The study report, “Workplace Wellness Programs Study,” suggests that five factors contribute to a successful workplace wellness program, including:
- Effective communication strategies. The companies studied communicated wellness program information to employees by means ranging from face-to-face interaction to mass dissemination. Employers cited the importance of broad outreach and clear messaging from organizational leaders, especially for those organizations with a large and geographically dispersed work force.
- Opportunity for employees to engage. Making wellness activities convenient and easily accessible for all employees are strategies that employers used to raise the level of employee engagement.
- Leadership engaged at all levels. For programs to be successful, senior managers need to consider wellness as an organizational priority. Buy-in from direct supervisors was found to be crucial to generate excitement and connect employees to available resources.
- Use of existing resources and relationships. The companies studied leveraged existing resources and built relationships, often with health plans, to expand offerings at little to no cost.
- Continuous evaluation. The companies studied approached wellness with a continuous quality-improvement attitude. Though no employers conducted formal evaluations, all solicited feedback from staff with the goal of improving future wellness programming. Some employers conducted needs assessments to develop an understanding of the wellness needs of their work force.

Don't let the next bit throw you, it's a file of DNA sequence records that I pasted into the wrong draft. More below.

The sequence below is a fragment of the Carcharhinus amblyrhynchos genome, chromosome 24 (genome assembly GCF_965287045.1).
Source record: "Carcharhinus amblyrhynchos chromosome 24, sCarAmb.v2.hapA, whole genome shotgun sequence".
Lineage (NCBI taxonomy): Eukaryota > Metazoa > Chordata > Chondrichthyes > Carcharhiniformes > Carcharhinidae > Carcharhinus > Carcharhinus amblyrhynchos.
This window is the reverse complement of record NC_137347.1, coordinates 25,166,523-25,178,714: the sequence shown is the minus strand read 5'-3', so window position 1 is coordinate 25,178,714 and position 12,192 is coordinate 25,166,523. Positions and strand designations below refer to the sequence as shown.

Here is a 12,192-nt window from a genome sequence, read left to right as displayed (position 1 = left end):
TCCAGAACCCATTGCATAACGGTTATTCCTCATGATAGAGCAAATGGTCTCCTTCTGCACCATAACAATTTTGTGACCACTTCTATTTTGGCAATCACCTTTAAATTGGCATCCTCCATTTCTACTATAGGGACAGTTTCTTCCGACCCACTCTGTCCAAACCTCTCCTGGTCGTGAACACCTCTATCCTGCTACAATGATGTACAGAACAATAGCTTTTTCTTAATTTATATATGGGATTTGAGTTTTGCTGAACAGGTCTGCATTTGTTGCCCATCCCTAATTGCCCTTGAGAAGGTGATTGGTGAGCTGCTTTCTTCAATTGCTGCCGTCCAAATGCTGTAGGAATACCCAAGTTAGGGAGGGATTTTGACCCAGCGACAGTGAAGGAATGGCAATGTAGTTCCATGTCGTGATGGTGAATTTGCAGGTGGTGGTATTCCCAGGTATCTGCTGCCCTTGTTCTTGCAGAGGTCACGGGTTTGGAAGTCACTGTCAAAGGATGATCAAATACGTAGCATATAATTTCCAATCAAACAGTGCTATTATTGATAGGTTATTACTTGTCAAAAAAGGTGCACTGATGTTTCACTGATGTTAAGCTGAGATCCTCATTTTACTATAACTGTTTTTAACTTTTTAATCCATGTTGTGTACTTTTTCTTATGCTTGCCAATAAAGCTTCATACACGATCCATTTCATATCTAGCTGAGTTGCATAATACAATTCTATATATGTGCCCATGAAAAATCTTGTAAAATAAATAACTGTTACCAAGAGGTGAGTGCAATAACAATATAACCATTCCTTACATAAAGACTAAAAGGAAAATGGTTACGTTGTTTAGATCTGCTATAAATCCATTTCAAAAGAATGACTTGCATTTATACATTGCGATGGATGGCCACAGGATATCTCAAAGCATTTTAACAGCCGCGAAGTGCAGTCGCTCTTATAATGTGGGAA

According the study’s authors, “Unhealthy lifestyles, such as inactivity, poor nutrition, tobacco use and frequent alcohol consumption, are driving up the prevalence of chronic diseases such as diabetes, heart disease and pulmonary conditions.” Such conditions have increased health care costs, as well as illness-related loss of productivity due to absence from work and reduced on-the-job performance. To address these conditions and their impact on the workplace, “employers are adopting health promotion and disease prevention strategies, commonly referred to as workplace wellness programs.”
The report also examined other aspects of workplace wellness programs including the characteristics and prevalence of current programs, evidence for program impact and the role of incentives under these programs.
The report was sponsored by the U.S. Department of Labor (DOL) and the U.S. Department of Health and Human Services (HHS). The RAND Corporation is a nonprofit institution that helps to improve policy and decisionmaking through research and analysis.
A copy of the full report, as well as a report summary and a related infographic, can be found here.